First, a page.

He added: “People in government should understand that to solve this issue they should do something with the community to stop gang violence and deter murders. They should take the time to understand why it happens.”

The Brooklyn writer also suggested that if the mayor would focus his attention on solving community issues that drive gang violence, “there wouldn’t be a concern about drill music because the lyricism wouldn’t reflect that.”

Rap writer Anthony Malone shared a similar sentiment with NME. “Drill is an expression of the streets,” he told us. “A lot of these acts never had a voice nor someone that represents them. Eric Adams is further pushing the NYPD stigma against drill music.”

Malone went on to compare it with other genres whose lyrics aren’t seen to directly depict life, adding: “It’s an expressive art form that needs to be respected. Johnny Cash never shot a man in Reno and he’s revered, right?”

According to XXL, multiple recent murders have been connected to the city’s drill scene. Bronx drill rapper C-Hii Wvttz and Brooklyn drill artist Tdott Woo were both shot and killed in February. In January, Nas Blixky was shot in the head and leg but survived his shooting incident. Another rapper, Kay Flock, is in jail after being charged for murder after a fatal shooting in Harlem in December 2021.

However, Malone, who has spoken on the record to multiple rappers about the issue, feels that the music has given artists a way to escape a dangerous lifestyle.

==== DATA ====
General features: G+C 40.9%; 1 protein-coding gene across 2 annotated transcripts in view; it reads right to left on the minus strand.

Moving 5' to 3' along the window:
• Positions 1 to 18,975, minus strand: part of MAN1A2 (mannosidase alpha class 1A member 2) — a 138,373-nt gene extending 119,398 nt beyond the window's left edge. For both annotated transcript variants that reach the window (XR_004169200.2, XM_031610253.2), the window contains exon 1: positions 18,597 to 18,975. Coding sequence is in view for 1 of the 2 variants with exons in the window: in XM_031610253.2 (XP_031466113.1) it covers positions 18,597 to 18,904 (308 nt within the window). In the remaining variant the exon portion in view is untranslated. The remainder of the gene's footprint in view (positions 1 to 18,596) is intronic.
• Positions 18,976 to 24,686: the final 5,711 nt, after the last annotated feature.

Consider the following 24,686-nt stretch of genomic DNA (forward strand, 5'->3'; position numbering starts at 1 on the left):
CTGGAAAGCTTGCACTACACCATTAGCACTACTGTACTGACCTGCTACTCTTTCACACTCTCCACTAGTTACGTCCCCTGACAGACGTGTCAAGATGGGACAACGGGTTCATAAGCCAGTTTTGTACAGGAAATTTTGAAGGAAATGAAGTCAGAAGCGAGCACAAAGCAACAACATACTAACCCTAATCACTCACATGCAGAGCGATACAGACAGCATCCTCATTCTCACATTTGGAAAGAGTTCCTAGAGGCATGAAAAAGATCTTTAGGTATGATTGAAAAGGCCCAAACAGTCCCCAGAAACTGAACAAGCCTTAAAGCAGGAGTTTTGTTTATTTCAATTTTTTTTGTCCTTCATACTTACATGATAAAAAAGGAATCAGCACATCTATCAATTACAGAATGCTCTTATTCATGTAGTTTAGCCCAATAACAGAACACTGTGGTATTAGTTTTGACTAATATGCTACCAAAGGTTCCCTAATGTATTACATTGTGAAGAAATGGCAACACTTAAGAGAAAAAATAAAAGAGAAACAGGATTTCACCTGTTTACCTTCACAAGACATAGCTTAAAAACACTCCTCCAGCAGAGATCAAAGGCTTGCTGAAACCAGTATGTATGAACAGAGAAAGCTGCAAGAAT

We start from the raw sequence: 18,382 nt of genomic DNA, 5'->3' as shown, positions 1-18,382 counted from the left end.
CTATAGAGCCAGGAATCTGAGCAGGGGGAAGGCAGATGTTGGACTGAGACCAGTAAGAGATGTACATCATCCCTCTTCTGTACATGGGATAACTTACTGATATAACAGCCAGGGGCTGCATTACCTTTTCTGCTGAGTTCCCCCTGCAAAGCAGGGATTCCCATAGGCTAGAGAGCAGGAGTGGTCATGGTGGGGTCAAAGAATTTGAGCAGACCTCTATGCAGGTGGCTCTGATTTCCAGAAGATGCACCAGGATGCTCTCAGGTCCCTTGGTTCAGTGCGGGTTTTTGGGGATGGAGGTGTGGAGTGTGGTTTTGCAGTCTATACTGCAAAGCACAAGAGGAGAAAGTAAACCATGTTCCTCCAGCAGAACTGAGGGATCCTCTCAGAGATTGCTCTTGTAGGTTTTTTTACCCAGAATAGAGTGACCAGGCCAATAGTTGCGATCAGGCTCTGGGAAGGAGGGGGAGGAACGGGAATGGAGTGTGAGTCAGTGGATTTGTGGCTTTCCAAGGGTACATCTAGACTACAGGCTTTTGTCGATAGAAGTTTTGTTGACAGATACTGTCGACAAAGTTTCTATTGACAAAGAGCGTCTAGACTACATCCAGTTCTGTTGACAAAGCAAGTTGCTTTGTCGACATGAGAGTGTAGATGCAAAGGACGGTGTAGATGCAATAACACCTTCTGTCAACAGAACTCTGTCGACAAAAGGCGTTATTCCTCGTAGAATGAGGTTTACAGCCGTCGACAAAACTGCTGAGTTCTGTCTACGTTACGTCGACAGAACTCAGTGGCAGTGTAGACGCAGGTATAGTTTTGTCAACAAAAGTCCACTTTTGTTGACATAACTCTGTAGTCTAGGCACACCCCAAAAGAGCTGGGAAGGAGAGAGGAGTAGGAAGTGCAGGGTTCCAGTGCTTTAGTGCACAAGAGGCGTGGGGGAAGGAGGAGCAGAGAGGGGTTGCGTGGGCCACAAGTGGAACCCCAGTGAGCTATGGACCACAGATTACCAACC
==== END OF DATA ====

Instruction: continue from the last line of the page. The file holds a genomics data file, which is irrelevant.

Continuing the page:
“Artists like Sheff G and Sleepy Hollow are known to give back to their community due to their music success, even running an ice cream truck for kids one summer,” he said. “Before his passing, Pop Smoke used the drill platform to jumpstart a global music career.”

Malone also referenced a conversation he had last year with Brooklyn drill artists 26AR for DJBooth. When asked if he felt drill music was providing the streets with a form of expression, 26AR responded, “Yeah, in a way, because it’s giving a chance for them to get that pain out there that they’ve been experiencing. It’s giving them a voice they’ve never had.”

Last Tuesday (February 15) a group of New York rappers including Fivio Foreign, Maino, B-Lovee, Slow Bucks, and Bleezy met with Adams to discuss public safety in the city and the gun violence that is impacting the hip-hop community.

In a video from the meeting that was shared on Instagram, the rapper Maino said: “There’s been a lot of talk about drill rap, drill music in New York City, connecting violence with the culture, and I just wanted to create a conversation with the mayor.”

The clip then sees Adams add: “We’re going to roll out something together on the whole conversation, and we’re looking forward to it.”

Malone hopes artists and insiders can shift the perception of drill music so it can continue to thrive in the city.

“Drill, especially in the Bronx and Brooklyn is evolving into something outside of the gang ties,” he told us. “It’s entering the mainstream with keynote artists and producers jumping into the fold. It’s like trap music, but it’s our version in NYC.”

You May Like